Friday, September 23, 2005
NOLA Floods Again
My question: How did this happen? I understand that there are other priorities with draining the city but it seems just about as strange an occurrence as I can recall. Here’s the situation as I see it: A slow initial response to Katrina and her aftermath but eventually help arrives in force over two weeks ago. Cleaning up begins, restoring power, etc. Except there seems to be more military and mercenaries in town than necessary. These folks are “keeping the peace” but mostly not helping with the actual work of cleaning and rebuilding as far as I could tell. Now, those plugs in the broken gaps keeping the water out of the city are temporary. It might be a good idea to make sure they will hold since it is still hurricane season
So why weren’t the “temporary” dams shored up after the immediate emergency was past? Were they going to wait until a good job could be done? They’ve had two weeks to do it.
I don’t know who to blame but I’d sure like to blame someone. Because this level of bungling must have a source. My initial thought is to blame someone at the Federal level because I suspect that the local officials would have some inkling about making sure the water stays out of the city. I’m pissed.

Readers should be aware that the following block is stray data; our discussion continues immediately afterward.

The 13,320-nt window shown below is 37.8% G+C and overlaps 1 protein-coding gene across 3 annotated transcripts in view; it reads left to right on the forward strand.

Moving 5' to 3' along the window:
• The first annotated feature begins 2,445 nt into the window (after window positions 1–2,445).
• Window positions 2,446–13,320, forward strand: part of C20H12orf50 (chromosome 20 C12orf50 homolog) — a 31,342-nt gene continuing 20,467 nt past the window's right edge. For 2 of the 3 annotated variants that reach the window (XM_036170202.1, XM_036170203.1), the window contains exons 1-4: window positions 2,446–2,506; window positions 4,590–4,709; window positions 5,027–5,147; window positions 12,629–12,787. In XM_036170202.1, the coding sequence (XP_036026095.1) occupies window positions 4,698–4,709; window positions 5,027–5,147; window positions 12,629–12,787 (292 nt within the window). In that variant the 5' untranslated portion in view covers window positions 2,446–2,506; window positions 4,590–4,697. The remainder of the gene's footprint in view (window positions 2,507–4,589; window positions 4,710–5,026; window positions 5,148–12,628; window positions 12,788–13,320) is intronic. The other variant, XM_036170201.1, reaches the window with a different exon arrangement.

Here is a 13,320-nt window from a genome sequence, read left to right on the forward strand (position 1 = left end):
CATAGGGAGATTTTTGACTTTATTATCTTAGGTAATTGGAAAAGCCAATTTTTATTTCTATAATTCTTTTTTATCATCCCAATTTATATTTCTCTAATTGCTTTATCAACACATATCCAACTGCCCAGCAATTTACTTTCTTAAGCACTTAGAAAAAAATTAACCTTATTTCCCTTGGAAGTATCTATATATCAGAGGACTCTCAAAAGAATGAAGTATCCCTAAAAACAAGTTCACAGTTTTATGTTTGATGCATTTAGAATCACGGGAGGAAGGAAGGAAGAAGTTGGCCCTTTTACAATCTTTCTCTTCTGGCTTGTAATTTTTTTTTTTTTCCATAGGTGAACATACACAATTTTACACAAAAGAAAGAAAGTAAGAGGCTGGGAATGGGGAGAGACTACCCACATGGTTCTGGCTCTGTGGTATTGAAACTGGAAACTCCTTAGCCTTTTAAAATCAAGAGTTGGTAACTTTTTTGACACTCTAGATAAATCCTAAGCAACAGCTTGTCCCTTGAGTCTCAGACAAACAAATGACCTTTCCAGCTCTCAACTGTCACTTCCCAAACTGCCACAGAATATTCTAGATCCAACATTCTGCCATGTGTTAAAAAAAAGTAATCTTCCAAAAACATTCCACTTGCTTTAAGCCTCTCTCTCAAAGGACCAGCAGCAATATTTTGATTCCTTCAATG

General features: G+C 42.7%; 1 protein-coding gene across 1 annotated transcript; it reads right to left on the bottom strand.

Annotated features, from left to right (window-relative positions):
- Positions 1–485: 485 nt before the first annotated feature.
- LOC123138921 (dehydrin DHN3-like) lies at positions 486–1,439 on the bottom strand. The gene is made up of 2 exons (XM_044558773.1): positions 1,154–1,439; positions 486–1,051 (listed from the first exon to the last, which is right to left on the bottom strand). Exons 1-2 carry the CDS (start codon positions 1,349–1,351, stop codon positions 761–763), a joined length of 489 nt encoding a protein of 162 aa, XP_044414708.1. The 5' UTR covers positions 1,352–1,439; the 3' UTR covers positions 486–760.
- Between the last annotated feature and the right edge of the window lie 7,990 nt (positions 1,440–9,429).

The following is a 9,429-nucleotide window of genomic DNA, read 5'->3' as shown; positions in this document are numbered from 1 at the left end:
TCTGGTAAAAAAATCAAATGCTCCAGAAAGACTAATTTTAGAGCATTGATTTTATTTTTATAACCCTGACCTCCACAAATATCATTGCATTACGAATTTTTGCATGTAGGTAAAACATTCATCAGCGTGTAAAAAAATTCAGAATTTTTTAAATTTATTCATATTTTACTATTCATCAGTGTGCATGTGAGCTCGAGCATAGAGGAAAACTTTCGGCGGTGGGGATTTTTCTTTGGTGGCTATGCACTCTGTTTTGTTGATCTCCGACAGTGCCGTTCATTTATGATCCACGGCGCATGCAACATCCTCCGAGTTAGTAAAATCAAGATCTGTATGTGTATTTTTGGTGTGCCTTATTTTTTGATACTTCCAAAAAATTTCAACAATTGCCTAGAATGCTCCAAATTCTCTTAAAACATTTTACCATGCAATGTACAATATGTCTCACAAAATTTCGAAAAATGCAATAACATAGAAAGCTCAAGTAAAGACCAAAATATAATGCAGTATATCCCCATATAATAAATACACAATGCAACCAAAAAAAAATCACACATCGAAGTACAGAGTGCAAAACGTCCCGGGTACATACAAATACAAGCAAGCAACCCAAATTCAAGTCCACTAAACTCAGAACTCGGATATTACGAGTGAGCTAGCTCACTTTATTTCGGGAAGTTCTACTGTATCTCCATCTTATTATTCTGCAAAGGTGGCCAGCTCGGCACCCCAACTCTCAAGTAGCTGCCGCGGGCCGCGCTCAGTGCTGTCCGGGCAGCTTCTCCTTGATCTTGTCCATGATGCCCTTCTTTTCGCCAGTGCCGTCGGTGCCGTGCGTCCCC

[Addendum: This is strange but I wonder about the affect of particular heat or cold spots on the land masses to create "alleys" or paths of hurricanes to go. Because of the earth's rotation, I think hurricanes are spawned in particular ways and in particular directions. Hurricanes north of the equator always spin counterclockwise and generally seem to travel east to west. In the same way that there is a "tornado alley" in the midwest, there appears to be a not as well defined alley for hurricanes to travel out of the Atlantic into the Gulf of Mexico and the US east coast. I don't know what my point is though.]
[Addendum 2: Perhaps I'm smarter than I know. This paragraph from the Pew Center on Climate Change almost exactly echoes my first addendum.
Higher ocean temperatures may also influence the tracks of hurricanes, increasing the likelihood of hurricanes tracking through the Caribbean or making landfall on the U.S. east coast. Although his phenomenon is not very well understood, a track of unusually deep and warm water appears to have led Katrina directly to the Gulf Coast when it struck Louisiana and Mississippi.]